Rituximab is more effective than second anti-TNF therapy in rheumatoid arthritis patients and previous TNFα blocker failure Full Text
Biologics: targets & therapy, 07/23/2012
Kekow J et al. – Treatment with rituximab was more effective than a second TNF(alpha) blocker therapy in rheumatoid arthritis patients after failure of the first TNF(alpha) blocker. It was found that anti–cyclic citrullinated peptide antibodies may be a useful predictive biomarker for response to rituximab in patients with TNF(alpha) blocker treatment failure.Methods
- The efficacy of both treatments was studied in this retrospective, multicenter, noninterventional cohort study with 196 patients.
- All patients had active rheumatoid arthritis defined by a Disease Activity Score–28 of ≥3.2 despite having TNF(alpha) blocker therapy, and were followed over 6.6 months on average after switching to rituximab versus a second TNF(alpha) blocker (ie, switching to etanercept, adalimumab, or infliximab) at baseline.
- At baseline, both cohorts showed similar demographic and disease–related characteristics (including Disease Activity Score–28).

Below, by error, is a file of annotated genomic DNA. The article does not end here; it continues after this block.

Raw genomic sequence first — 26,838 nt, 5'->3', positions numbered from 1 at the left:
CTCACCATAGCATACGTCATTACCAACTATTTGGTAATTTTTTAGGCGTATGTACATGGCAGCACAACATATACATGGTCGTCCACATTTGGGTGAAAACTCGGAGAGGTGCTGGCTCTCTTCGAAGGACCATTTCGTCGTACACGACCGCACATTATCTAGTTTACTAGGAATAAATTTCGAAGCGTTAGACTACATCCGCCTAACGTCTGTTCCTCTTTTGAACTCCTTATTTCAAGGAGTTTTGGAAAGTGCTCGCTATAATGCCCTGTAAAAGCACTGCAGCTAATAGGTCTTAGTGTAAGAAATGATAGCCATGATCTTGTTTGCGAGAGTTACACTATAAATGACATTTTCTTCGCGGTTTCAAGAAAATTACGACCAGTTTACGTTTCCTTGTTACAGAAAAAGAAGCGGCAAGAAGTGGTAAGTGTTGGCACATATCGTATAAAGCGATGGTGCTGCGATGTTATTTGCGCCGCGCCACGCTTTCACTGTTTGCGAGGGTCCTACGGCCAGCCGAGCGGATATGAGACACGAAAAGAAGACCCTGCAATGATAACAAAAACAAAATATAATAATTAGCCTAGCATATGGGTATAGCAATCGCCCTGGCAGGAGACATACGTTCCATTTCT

- At the end of observation, mean Disease Activity Score–28 was significantly lower after treatment with rituximab than with a second TNF(Alpha) blocker (–1.64 [95% confidence interval: –1.92; –1.36] versus –1.19 [95% confidence interval: –1.42; –0.96], P = 0.013).
- This difference between the two groups was even more pronounced when patients were seropositive for rheumatoid factor (–1.66 versus –1.17, P = 0.018) and anti–cyclic citrullinated peptide antibodies (–1.75 versus –1.06, P = 0.002).
- More rituximab–treated patients achieved good European League Against Rheumatism response than TNF(alpha) blocker–treated patients (30% versus 15%), and less patients were nonresponders (22% versus 35%) according to European League Against Rheumatism criteria (P = 0.022, chi–squared test).